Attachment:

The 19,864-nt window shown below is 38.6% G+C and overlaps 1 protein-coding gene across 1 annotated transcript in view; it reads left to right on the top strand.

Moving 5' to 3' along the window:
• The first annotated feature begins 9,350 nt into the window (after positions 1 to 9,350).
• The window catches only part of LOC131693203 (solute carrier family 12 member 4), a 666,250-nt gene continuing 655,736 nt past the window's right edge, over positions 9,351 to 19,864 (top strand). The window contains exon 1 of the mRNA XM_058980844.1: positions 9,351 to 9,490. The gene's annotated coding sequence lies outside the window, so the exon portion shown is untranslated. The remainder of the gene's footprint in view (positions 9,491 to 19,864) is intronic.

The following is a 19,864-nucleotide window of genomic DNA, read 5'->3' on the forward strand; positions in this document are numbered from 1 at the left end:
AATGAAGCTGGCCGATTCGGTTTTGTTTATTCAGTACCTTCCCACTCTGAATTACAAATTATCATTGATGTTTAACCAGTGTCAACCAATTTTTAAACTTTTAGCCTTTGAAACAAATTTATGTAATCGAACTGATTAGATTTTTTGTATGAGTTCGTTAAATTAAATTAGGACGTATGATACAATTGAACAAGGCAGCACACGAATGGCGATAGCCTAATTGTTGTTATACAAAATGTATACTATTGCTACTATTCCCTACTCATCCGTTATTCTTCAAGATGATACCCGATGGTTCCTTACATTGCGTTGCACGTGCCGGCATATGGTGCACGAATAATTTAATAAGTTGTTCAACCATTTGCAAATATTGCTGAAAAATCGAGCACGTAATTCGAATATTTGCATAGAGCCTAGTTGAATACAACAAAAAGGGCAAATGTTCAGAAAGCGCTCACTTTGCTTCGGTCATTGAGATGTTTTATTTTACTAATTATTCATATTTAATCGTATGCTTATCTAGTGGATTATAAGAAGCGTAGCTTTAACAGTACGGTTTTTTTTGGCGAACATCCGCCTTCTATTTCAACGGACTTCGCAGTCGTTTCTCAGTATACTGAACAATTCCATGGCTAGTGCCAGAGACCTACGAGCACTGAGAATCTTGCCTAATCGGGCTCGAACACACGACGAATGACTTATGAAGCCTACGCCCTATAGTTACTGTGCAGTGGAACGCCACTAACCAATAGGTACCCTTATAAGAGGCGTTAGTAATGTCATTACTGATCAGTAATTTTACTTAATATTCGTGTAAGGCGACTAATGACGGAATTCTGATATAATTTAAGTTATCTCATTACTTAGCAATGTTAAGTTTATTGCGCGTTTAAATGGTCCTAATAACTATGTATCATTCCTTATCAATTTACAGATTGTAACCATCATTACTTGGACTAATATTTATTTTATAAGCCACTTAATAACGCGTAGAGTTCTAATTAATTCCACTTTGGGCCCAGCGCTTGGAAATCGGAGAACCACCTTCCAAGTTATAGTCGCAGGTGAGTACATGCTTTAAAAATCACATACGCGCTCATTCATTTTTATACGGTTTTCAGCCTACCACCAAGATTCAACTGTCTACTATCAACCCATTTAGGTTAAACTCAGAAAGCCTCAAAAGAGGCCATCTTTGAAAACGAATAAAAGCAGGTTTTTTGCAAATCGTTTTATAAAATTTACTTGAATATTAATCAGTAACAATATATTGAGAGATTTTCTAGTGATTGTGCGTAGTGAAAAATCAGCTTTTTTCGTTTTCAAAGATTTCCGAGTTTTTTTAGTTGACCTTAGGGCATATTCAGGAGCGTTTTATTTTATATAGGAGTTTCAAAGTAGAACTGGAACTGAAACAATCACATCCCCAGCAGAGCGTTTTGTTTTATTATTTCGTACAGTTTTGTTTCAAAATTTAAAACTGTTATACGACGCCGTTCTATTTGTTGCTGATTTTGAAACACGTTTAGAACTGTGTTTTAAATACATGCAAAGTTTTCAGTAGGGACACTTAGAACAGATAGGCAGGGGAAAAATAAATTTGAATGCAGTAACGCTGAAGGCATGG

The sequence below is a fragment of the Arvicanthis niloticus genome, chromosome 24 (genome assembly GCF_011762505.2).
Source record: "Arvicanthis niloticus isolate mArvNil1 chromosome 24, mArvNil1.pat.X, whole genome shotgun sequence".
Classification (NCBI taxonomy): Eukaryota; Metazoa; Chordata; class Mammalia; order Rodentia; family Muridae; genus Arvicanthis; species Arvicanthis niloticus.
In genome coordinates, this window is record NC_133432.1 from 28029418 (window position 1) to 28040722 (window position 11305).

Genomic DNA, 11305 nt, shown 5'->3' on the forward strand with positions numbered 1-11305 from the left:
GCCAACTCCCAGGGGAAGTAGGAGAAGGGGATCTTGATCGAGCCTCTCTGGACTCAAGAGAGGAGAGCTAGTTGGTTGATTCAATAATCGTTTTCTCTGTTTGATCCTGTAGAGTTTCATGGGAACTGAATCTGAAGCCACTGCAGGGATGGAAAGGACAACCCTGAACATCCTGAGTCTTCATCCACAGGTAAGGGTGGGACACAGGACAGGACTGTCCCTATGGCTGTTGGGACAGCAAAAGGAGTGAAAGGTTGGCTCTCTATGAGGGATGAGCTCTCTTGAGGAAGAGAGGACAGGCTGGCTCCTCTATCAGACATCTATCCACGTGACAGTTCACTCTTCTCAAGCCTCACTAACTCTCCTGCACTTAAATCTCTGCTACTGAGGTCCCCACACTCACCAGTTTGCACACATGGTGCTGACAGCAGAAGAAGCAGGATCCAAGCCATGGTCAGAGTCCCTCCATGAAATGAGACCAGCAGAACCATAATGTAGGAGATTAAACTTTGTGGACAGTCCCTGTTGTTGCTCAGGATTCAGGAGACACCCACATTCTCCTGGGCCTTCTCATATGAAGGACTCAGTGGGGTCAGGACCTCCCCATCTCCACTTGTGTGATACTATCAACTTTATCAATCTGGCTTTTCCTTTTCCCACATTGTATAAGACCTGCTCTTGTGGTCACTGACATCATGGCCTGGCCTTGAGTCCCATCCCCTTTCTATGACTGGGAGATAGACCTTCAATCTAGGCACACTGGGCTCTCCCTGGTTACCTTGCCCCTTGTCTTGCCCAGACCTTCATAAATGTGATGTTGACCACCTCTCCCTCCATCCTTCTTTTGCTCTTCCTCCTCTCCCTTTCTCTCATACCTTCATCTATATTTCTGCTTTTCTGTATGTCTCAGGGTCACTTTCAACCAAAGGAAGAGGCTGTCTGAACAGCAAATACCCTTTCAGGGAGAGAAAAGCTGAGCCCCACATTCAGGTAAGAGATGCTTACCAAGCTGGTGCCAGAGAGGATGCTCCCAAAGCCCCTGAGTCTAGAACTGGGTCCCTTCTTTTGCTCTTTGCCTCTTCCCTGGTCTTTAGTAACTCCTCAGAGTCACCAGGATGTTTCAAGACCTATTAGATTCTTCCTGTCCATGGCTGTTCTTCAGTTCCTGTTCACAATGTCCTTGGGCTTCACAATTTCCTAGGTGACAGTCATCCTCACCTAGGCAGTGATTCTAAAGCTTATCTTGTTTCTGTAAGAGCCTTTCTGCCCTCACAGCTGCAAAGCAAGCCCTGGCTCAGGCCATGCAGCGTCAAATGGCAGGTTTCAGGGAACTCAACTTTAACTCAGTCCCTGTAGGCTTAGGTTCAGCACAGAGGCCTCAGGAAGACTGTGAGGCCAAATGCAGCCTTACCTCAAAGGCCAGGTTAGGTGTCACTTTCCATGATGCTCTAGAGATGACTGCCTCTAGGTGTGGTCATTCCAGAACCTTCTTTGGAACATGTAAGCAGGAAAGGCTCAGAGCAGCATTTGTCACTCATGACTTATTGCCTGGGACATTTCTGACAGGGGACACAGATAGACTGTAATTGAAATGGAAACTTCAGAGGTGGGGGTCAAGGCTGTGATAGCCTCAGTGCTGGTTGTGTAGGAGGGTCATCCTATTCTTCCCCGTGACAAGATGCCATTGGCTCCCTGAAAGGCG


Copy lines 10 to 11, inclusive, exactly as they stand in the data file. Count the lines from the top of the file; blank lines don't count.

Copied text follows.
In genome coordinates, this window is record NC_133432.1 from 28029418 (window position 1) to 28040722 (window position 11305).

Genomic DNA, 11305 nt, shown 5'->3' on the forward strand with positions numbered 1-11305 from the left: